Victims of terrible violence in South Sudan learn they can trust Samaritan’s Purse to offer help and hope in the midst of their suffering.
September, 2014— Yalakot is a fishing settlement on the shore of the Nile River. The path leading to the village looks abandoned and quite narrow. Driving down it, you would be very lucky to find a person on the road.
On our first visit, we reached the village and couldn’t see anyone. As we walked further down the narrow, winding road, a tall man appeared from the bush. He had a tough face but looked terrified. We introduced ourselves as aid workers from Samaritan’s Purse, a Christian international relief organization that helps people who are in need. He introduced himself as the Sultan, chief of the community, and welcomed us.
He told us to wait so he could call other people who had taken cover in the thickets with their families. A multitude of people slowly emerged from the bush and told us they were hiding when they heard the vehicle coming. They were afraid of another attack like the one that killed some of their people a week before.
The five chiefs in the village told us that approximately 1,800 people in the camp had fled the town of Bor when the fighting escalated. They used small canoes to cross the Nile River to find a safe haven. “Many of our people died on the journey as we struggled to cross the river. We had to run for our lives and we left everything behind,” said Mayuola, the Sultan, “only to reach here and we are attacked again. We don’t know where to go. For now we leave everything in God’s hands,” he added.
Together with the chiefs we visited areas where many people were settled, but some were hesitant to show us all of their hideouts where the children were staying. We reassured them that we were there to help and we didn’t mean any harm. We found people settled in the bushes with their families, in pockets of 50 people without shelter, food, clean water, clothing, access to medication and very poor hygiene conditions. We could see from the faces of the children and their mothers that they had spent days without food.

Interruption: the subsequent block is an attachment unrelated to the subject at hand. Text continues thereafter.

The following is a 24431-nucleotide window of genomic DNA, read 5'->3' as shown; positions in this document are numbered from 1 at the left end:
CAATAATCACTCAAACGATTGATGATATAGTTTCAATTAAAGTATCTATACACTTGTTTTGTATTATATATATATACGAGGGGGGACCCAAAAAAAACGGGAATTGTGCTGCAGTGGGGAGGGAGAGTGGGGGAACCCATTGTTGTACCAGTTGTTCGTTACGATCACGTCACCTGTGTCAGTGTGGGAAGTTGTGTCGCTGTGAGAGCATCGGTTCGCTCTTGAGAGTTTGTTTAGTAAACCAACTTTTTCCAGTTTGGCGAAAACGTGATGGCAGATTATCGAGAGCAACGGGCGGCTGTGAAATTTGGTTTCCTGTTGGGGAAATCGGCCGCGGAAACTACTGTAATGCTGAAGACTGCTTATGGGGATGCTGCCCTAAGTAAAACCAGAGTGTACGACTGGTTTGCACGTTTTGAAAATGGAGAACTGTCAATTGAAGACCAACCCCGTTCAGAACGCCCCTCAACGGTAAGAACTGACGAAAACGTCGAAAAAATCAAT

Our help is accepted
After being briefed about our program, the chiefs welcomed the idea wholeheartedly. We started hygiene promotion campaigns and brought a supply of clean drinking water. In addition, we built 200 emergency latrines and 100 bathing shelters for the people.
“Thanks for treating us with dignity. Your arrival makes us feel that we are not alone and you have given us knowledge on how to maintain good hygiene and sanitation. Our children are not falling sick as frequently as they used to,” said Mayen, a community health promoter. “It is our wish that we get more assistance in order to access basic necessities. We are desperate and we need help.”
Samaritan’s Purse has continued to support this community over the past six months and they are no longer afraid to come out of their hideouts each time we arrive. While they are still in need of assistance, their critical needs have been met.